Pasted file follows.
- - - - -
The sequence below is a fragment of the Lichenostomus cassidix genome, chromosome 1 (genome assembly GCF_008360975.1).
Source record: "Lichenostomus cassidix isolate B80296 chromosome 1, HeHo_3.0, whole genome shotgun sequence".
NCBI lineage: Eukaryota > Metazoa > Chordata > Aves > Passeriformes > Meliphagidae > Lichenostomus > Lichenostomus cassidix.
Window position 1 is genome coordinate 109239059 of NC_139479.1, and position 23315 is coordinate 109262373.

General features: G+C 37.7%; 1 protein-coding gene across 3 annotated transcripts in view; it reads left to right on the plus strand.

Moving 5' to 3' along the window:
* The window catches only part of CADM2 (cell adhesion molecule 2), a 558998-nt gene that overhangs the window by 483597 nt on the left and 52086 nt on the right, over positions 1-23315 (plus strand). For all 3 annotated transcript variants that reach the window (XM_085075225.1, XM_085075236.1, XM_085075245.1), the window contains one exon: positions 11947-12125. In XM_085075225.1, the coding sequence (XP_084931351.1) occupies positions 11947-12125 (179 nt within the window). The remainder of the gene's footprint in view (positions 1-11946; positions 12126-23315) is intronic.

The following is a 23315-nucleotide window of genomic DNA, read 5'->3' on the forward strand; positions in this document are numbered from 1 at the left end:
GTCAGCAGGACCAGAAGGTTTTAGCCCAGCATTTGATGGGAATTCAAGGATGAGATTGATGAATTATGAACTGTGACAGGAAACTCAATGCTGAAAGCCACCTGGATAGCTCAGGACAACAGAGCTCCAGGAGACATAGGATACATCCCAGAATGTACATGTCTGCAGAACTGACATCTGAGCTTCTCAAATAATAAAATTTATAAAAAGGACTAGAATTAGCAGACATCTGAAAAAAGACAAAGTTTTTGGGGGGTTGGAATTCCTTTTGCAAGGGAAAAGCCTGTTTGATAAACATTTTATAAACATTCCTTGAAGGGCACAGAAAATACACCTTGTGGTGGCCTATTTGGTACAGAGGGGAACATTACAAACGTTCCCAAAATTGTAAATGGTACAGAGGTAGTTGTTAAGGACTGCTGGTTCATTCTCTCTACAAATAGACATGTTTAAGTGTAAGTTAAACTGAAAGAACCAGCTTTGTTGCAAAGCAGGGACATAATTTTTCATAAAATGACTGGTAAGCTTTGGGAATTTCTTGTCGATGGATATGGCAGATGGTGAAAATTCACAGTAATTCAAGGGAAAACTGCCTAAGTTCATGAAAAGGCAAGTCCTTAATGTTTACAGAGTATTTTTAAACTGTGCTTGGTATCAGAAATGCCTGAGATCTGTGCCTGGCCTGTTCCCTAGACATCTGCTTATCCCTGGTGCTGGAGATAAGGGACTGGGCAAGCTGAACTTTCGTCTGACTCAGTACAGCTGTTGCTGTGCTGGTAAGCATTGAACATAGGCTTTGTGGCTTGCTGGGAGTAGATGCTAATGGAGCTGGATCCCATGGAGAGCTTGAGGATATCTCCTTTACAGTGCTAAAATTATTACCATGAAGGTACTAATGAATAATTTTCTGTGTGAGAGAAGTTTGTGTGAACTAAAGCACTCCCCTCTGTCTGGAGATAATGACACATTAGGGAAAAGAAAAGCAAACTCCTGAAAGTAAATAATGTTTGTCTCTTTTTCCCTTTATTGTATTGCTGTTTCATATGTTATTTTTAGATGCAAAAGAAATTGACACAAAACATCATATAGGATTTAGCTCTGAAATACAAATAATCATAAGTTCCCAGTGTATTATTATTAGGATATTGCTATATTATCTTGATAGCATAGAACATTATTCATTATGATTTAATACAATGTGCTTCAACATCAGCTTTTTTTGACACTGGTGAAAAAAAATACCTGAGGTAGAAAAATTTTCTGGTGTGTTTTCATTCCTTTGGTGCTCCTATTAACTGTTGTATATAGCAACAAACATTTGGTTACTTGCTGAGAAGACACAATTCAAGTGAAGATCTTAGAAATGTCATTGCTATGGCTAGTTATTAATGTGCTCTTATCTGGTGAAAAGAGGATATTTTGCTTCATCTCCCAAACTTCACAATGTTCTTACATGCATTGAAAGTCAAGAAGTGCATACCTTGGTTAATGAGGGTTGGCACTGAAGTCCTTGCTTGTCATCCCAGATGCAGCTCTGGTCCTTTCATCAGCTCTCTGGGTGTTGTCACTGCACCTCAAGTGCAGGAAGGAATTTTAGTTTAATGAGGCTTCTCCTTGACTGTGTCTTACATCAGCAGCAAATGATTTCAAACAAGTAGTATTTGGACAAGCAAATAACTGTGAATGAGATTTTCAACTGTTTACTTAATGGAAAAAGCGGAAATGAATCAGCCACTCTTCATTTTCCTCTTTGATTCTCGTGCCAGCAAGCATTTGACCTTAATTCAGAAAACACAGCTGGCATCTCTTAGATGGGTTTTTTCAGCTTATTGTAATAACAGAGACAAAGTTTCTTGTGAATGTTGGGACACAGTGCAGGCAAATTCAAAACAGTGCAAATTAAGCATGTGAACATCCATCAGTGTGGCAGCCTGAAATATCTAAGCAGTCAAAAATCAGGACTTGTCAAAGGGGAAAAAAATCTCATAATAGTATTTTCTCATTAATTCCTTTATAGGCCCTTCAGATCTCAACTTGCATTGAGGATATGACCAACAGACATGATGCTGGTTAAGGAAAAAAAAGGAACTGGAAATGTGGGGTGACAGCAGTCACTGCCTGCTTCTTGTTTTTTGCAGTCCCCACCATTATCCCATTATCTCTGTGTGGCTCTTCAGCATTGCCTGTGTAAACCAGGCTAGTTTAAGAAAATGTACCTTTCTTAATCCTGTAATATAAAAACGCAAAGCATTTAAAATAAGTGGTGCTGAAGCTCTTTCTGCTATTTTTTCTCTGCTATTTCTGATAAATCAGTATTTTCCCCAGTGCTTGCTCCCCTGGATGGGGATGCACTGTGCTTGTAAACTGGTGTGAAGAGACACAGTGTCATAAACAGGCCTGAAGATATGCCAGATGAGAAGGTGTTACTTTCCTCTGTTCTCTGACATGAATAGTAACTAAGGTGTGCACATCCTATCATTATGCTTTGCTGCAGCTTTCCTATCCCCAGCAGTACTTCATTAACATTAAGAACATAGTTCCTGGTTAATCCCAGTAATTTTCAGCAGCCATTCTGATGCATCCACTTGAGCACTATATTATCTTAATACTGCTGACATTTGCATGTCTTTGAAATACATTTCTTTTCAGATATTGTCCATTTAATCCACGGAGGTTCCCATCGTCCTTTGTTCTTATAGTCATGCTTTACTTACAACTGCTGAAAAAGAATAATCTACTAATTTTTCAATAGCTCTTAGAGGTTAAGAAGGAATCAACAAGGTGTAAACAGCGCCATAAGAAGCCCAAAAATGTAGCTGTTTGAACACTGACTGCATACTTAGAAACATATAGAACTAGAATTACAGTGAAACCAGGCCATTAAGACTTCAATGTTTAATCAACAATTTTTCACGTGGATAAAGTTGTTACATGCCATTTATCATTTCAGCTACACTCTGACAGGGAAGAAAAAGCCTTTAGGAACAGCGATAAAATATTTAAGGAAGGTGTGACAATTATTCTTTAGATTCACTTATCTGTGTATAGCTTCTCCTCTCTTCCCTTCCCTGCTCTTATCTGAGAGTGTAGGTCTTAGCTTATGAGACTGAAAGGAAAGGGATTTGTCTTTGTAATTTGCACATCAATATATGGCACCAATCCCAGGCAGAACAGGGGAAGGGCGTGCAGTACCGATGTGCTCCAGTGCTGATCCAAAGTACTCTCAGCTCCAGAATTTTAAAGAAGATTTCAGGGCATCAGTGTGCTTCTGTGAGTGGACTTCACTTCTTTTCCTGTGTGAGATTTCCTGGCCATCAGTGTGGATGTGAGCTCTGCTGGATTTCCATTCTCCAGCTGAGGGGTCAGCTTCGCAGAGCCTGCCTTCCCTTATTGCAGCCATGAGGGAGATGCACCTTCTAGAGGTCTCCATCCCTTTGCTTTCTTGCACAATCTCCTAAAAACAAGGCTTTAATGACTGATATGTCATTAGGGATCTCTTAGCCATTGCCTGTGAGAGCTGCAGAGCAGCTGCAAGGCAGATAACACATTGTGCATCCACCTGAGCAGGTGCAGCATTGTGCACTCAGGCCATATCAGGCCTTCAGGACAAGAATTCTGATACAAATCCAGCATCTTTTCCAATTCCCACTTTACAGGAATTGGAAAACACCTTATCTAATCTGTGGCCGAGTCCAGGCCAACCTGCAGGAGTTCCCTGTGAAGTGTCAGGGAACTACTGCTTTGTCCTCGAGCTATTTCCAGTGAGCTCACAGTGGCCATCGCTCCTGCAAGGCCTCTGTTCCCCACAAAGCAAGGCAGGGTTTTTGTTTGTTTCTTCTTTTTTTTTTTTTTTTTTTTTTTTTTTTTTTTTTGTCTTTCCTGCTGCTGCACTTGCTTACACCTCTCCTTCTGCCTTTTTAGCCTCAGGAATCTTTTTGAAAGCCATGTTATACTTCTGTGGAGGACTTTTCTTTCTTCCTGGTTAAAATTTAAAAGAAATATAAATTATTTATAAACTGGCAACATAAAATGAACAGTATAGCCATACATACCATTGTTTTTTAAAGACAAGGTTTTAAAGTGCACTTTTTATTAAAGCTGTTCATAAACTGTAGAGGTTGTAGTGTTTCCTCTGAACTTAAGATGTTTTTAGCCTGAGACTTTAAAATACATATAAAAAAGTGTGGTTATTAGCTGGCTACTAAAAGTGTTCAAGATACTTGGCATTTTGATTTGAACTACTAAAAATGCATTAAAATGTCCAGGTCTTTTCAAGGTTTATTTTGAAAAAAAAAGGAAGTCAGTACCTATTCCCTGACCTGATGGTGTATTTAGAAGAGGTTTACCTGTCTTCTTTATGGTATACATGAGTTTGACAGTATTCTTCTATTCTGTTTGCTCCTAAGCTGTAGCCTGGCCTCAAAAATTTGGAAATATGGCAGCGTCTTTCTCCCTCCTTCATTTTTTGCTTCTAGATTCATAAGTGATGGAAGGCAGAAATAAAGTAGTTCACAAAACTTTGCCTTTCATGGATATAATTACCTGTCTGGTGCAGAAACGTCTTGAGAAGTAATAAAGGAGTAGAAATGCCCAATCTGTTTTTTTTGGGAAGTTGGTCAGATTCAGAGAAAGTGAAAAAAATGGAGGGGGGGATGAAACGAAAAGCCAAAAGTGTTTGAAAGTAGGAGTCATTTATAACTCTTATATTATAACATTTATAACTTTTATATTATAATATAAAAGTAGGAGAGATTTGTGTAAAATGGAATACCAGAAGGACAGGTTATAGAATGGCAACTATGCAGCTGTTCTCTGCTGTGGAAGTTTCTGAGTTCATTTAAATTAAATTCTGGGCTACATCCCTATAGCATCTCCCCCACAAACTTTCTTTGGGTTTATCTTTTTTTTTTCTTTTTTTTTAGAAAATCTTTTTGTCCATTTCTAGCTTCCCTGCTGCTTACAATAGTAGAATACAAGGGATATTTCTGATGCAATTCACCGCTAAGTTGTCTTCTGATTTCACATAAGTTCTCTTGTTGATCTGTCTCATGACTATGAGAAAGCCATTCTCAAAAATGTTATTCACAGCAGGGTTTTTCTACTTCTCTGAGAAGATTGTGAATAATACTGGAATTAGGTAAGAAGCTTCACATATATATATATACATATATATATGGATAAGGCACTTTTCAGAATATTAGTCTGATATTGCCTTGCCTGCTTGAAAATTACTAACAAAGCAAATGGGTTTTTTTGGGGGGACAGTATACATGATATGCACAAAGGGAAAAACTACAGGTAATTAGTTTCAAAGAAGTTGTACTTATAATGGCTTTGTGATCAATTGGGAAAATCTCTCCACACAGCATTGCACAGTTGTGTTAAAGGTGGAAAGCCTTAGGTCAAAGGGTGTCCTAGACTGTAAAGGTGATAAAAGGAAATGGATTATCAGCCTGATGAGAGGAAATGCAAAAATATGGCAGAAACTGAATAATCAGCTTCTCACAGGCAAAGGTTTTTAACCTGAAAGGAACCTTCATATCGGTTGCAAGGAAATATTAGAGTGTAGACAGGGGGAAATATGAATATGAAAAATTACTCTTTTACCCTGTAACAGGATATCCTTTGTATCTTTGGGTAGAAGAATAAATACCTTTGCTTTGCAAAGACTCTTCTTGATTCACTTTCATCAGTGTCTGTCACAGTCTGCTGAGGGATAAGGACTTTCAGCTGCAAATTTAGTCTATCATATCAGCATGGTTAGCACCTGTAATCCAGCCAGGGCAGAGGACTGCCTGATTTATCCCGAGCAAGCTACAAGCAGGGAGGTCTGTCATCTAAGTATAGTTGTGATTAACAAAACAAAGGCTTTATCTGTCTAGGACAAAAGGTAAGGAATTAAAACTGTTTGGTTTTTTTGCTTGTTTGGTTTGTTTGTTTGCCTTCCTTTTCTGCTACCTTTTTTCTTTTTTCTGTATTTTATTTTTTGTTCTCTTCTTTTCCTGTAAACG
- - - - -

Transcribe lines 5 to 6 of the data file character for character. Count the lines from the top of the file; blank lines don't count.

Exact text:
General features: G+C 37.7%; 1 protein-coding gene across 3 annotated transcripts in view; it reads left to right on the plus strand.

Moving 5' to 3' along the window: